Wild Rossa and the '88 - The Debut EP - Stereo Stickman

Wild Rossa and the ’88 The Debut EP


Wild Rossa and the ’88 are a band you won’t want to miss out on this year. Their self titled EP offers up a supremely exciting collection of music; it’s a huge relief to find out that there’s a brand new band around who actively and joyfully pursue this kind of sound.

From the offset, the lead vocal is stunning –  a striking bit of character that fits like a glove with the swing and jazz fused music storming out around it. The creativity shines so bright even in just the opening song. Five Year Fool is absolutely beaming with entertainment, musical skill, and that ever important touch of personality that makes this their thing, and theirs alone. And they do it so well.

There’s no worry that the the band will be a one trick pony, as by the time the second track begins to play, you’re already soaked in a completely different kind of vibe. Seduced by the emotion of the broken down vocal and the simplicity of the musicianship – a sublime level of talent, but this time relying on the power of songwriting and passion to make the point. The lead vocal is utterly phenomenal, the ability to switch so effortlessly between the gentle, the almost whispering, to the powerful, the full throttle croak of a singer pushing himself to the absolute limit; as if it’s nothing at all. It’s mind blowing, to say the least.

The track in question is called Julian (She is a Woman), and what it offers is 5 minutes and 39 seconds of utter talent, passion, and originality. It’s extremely rare these days to come across an artist or band that so clearly love to make music for the pure art of it; for that freedom it gives you, the means to express yourself so completely – to lay everything bare and be entirely honest and open. It’s even rarer for it to sound this damn good.

Wild Rossa and the '88, EP Review, Music Reviews, Music Blog, Magazine Feature, Article,

Wild Rossa and the ’88 is a name we all need to check in with. They’ve already been bumped to the top of my must-see list for gigs this year, and that was only by track three. In a way, the EP gets better and better as it goes along; and yet, in another way, it’s incredible from the moment it begins. It would be an honour just to watch these guys jam for an hour or two. We could all dance, or listen in awe, or contemplate our lives over far too many glasses of whatever it is that’s on offer that night. We could all cheer as loudly as possible, and congratulate the band on their winning formula for this thing, this sound that they’ve achieved. This wonderful, refreshingly original sound.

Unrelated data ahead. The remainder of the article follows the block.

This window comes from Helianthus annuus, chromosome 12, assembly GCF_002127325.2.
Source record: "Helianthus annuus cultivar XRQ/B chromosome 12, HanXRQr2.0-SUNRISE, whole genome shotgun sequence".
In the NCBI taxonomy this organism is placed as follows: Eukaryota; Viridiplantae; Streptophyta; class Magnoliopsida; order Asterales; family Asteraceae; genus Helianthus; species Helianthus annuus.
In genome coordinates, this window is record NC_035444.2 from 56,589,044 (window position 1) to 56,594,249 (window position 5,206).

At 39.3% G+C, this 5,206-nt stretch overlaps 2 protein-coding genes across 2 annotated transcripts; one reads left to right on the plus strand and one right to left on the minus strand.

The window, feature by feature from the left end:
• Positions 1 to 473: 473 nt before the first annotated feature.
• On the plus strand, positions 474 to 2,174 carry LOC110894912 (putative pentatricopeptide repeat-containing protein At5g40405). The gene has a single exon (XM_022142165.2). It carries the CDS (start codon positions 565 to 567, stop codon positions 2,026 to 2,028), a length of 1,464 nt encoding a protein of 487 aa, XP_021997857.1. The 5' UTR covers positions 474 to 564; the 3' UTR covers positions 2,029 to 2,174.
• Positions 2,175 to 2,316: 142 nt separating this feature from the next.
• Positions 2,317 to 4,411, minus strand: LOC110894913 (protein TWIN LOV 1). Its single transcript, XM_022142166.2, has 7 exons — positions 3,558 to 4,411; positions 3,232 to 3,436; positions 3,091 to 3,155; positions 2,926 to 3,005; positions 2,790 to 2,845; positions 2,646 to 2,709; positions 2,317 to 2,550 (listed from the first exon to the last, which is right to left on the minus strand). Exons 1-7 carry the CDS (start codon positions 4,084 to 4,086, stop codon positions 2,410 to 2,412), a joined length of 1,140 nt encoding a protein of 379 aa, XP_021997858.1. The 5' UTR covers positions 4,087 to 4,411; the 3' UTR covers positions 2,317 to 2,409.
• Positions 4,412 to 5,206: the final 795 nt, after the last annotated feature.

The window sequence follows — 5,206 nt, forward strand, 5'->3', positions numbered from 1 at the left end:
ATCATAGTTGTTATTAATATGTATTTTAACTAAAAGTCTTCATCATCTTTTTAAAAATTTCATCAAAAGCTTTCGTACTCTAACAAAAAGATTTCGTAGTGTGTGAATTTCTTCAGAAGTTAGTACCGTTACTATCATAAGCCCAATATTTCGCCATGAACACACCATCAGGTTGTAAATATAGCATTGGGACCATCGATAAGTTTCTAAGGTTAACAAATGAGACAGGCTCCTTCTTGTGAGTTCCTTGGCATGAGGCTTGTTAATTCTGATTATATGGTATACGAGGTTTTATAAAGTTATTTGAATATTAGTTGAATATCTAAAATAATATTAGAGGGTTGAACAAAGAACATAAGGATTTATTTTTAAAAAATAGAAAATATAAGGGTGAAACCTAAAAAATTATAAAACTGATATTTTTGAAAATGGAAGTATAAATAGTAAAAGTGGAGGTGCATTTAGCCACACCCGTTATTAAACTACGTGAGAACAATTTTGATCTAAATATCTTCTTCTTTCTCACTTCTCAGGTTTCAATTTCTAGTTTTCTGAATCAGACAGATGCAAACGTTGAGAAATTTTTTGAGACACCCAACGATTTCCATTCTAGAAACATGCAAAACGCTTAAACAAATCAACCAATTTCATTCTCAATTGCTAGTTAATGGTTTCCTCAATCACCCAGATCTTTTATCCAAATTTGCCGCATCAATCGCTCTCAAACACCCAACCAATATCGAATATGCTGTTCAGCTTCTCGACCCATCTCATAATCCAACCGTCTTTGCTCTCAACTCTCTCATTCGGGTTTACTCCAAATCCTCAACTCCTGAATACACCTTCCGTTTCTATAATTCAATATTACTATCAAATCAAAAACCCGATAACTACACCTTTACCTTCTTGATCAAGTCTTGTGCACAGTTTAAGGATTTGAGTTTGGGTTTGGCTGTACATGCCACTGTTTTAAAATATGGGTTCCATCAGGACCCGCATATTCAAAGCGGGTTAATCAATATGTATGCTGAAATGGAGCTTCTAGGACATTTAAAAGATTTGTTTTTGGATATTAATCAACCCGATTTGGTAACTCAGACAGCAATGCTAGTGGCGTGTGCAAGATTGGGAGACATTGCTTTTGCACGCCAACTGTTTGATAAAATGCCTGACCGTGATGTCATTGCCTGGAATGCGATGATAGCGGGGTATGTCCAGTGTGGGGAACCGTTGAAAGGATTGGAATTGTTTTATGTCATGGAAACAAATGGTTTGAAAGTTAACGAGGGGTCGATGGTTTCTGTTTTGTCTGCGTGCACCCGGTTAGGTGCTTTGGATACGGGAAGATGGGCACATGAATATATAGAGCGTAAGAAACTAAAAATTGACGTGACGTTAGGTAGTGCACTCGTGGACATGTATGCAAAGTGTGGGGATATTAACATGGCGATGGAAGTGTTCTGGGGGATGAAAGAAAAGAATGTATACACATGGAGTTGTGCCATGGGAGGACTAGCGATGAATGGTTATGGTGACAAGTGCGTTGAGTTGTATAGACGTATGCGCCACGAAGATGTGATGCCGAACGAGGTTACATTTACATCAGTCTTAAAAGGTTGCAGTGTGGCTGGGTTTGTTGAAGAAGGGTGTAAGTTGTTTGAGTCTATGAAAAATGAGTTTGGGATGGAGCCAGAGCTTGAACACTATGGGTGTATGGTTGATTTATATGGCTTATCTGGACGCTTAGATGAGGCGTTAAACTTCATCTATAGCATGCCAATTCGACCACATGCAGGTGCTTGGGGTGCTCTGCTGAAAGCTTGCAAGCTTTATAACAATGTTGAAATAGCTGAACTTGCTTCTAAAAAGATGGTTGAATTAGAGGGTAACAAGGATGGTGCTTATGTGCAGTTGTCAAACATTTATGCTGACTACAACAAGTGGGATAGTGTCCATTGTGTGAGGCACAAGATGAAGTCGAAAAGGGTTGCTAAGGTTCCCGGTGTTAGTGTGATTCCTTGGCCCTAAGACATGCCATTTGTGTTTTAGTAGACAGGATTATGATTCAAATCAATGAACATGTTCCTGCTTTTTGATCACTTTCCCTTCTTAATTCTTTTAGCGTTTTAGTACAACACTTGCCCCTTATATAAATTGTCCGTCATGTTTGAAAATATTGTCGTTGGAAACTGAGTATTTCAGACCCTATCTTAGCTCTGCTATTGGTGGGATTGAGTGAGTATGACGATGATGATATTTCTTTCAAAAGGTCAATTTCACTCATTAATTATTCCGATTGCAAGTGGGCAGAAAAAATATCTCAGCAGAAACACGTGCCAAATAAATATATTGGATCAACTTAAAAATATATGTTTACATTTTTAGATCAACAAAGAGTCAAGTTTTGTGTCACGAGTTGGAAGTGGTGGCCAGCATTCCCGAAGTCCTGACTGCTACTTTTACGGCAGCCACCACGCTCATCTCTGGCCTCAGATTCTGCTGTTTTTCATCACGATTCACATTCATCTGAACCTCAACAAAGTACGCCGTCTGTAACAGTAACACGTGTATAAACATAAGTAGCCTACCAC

Not a single negative comes to mind when listening to this project. Four songs is not enough, that’s all that can be said. The track Gasoline takes off into it’s own world entirely, there’s a real nostalgic sense of the classic Carlos Santana vibe, but there’s also something quite blatantly now about it. It’s a party of immense crowd capacity; quite overwhelming when you listen through headphones, but beautifully appropriate through a half decent pair of speakers and turned up to 11.

That’s What a Man’s Supposed to Do brings up those black and white images of rainy nights and whiskey on the rocks. By this point, the inherent story telling skills become apparent; you know it all along, but there’s so much else going on before now that there’s just no time to really appreciate it. What I mean is, one after the other, after yet another, this EP consistently offers a surprising new moment of wow. You need to listen three, four, five times to take it all in.

It’s a lot like watching some classic film from start to finish. You grasp entirely the sound of the band, and it’s perfect – just what has been missing from the music scene of late. But also, it’s just not enough. I want to be able to scour through interviews and live clips, as the avid modern day music fan so obsessively does. Time will only tell, I suppose. A live performance is a must though, it’s undoubtedly the next step for those who can hear the magic in this music. Check it out for yourself. This is the brand new video for their latest single Feel It.

As if all of this isn’t enough, what further broke my heart (and saved my soul, all in one go) was the lead singer’s insanely amazing cover of Gloria Gaynor’s I Will Survive. It’s heart stoppingly powerful, and yet purely acoustic. I’ve actually had to go listen to something mediocre to bring myself back down to earth. One of the best UK bands there has been, one of the best bands world wide in fact that we’ve heard this past year. Not to be slept on. Get out there and experience the phenomenal talent that exists in this very world around you.

The band are based in Liverpool, a city with a superb and thriving music scene and more than enough reasons to visit for a long weekend or half term holiday. The self titled EP Wild Rossa and the ’88 is due to be released on March 25th. It’s only a few weeks away, we can hold on til then, and we will most certainly remind you when the time comes that you can take home this music for your own sublime experience.

Listening to these songs is like being indescribably deep in meditation. You really can’t think of anything else while it plays. It’s not background music; it’s heart music, head music, and right there in the moment music. Follow the band on Facebook and Twitter. Remember the name. A redundant instruction really; you will, when you’ve heard the music.

Wild Rossa and the '88, EP Review, Music Reviews, Music Blog, Magazine Feature, Article,

Rebecca Cullen

Founder & Editor

Founder, Editor, Musician & MA Songwriter

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